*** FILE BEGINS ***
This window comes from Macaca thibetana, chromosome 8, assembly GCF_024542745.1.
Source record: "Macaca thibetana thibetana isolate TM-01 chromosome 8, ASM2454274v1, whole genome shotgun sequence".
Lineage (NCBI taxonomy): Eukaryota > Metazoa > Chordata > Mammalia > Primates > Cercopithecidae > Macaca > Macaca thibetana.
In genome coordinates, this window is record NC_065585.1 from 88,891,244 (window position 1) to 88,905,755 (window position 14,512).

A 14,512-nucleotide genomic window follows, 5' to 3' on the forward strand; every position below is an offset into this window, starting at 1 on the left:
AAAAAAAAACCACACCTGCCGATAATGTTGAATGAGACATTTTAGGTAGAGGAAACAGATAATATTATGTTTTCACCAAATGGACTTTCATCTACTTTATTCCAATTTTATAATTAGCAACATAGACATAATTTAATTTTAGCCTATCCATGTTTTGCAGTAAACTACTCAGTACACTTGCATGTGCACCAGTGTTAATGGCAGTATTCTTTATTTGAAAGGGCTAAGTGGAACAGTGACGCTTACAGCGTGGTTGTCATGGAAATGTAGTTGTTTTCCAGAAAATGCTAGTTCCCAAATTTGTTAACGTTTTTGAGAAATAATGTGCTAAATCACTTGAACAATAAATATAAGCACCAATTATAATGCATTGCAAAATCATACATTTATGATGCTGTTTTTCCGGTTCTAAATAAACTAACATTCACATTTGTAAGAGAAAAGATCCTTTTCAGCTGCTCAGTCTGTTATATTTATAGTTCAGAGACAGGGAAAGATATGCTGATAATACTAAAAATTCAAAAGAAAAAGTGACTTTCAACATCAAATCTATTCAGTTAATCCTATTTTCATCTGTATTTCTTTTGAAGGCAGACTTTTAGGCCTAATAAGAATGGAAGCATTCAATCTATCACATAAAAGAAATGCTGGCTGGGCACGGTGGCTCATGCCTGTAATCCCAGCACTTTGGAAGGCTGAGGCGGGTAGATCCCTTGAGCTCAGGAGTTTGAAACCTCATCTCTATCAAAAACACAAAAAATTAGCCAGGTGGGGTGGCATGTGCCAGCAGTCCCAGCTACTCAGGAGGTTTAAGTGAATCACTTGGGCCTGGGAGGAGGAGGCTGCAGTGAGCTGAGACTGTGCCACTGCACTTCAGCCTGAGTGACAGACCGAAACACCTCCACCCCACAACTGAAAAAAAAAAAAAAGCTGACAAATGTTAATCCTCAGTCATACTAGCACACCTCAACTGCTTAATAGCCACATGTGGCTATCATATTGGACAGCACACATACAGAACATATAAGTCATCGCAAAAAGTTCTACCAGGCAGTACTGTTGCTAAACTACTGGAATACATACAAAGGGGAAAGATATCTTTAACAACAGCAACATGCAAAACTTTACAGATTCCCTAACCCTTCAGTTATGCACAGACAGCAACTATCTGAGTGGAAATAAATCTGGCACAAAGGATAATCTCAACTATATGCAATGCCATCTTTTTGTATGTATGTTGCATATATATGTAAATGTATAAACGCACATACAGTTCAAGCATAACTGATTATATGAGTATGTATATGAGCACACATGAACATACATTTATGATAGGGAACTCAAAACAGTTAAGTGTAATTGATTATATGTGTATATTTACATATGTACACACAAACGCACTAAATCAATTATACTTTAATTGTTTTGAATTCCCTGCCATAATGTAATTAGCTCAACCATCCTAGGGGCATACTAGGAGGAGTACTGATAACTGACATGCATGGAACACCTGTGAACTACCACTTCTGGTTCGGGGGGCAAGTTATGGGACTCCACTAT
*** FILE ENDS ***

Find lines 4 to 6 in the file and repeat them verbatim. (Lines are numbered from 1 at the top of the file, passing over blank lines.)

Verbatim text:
In genome coordinates, this window is record NC_065585.1 from 88,891,244 (window position 1) to 88,905,755 (window position 14,512).

A 14,512-nucleotide genomic window follows, 5' to 3' on the forward strand; every position below is an offset into this window, starting at 1 on the left:
AAAAAAAAACCACACCTGCCGATAATGTTGAATGAGACATTTTAGGTAGAGGAAACAGATAATATTATGTTTTCACCAAATGGACTTTCATCTACTTTATTCCAATTTTATAATTAGCAACATAGACATAATTTAATTTTAGCCTATCCATGTTTTGCAGTAAACTACTCAGTACACTTGCATGTGCACCAGTGTTAATGGCAGTATTCTTTATTTGAAAGGGCTAAGTGGAACAGTGACGCTTACAGCGTGGTTGTCATGGAAATGTAGTTGTTTTCCAGAAAATGCTAGTTCCCAAATTTGTTAACGTTTTTGAGAAATAATGTGCTAAATCACTTGAACAATAAATATAAGCACCAATTATAATGCATTGCAAAATCATACATTTATGATGCTGTTTTTCCGGTTCTAAATAAACTAACATTCACATTTGTAAGAGAAAAGATCCTTTTCAGCTGCTCAGTCTGTTATATTTATAGTTCAGAGACAGGGAAAGATATGCTGATAATACTAAAAATTCAAAAGAAAAAGTGACTTTCAACATCAAATCTATTCAGTTAATCCTATTTTCATCTGTATTTCTTTTGAAGGCAGACTTTTAGGCCTAATAAGAATGGAAGCATTCAATCTATCACATAAAAGAAATGCTGGCTGGGCACGGTGGCTCATGCCTGTAATCCCAGCACTTTGGAAGGCTGAGGCGGGTAGATCCCTTGAGCTCAGGAGTTTGAAACCTCATCTCTATCAAAAACACAAAAAATTAGCCAGGTGGGGTGGCATGTGCCAGCAGTCCCAGCTACTCAGGAGGTTTAAGTGAATCACTTGGGCCTGGGAGGAGGAGGCTGCAGTGAGCTGAGACTGTGCCACTGCACTTCAGCCTGAGTGACAGACCGAAACACCTCCACCCCACAACTGAAAAAAAAAAAAAAGCTGACAAATGTTAATCCTCAGTCATACTAGCACACCTCAACTGCTTAATAGCCACATGTGGCTATCATATTGGACAGCACACATACAGAACATATAAGTCATCGCAAAAAGTTCTACCAGGCAGTACTGTTGCTAAACTACTGGAATACATACAAAGGGGAAAGATATCTTTAACAACAGCAACATGCAAAACTTTACAGATTCCCTAACCCTTCAGTTATGCACAGACAGCAACTATCTGAGTGGAAATAAATCTGGCACAAAGGATAATCTCAACTATATGCAATGCCATCTTTTTGTATGTATGTTGCATATATATGTAAATGTATAAACGCACATACAGTTCAAGCATAACTGATTATATGAGTATGTATATGAGCACACATGAACATACATTTATGATAGGGAACTCAAAACAGTTAAGTGTAATTGATTATATGTGTATATTTACATATGTACACACAAACGCACTAAATCAATTATACTTTAATTGTTTTGAATTCCCTGCCATAATGTAATTAGCTCAACCATCCTAGGGGCATACTAGGAGGAGTACTGATAACTGACATGCATGGAACACCTGTGAACTACCACTTCTGGTTCGGGGGGCAAGTTATGGGACTCCACTAT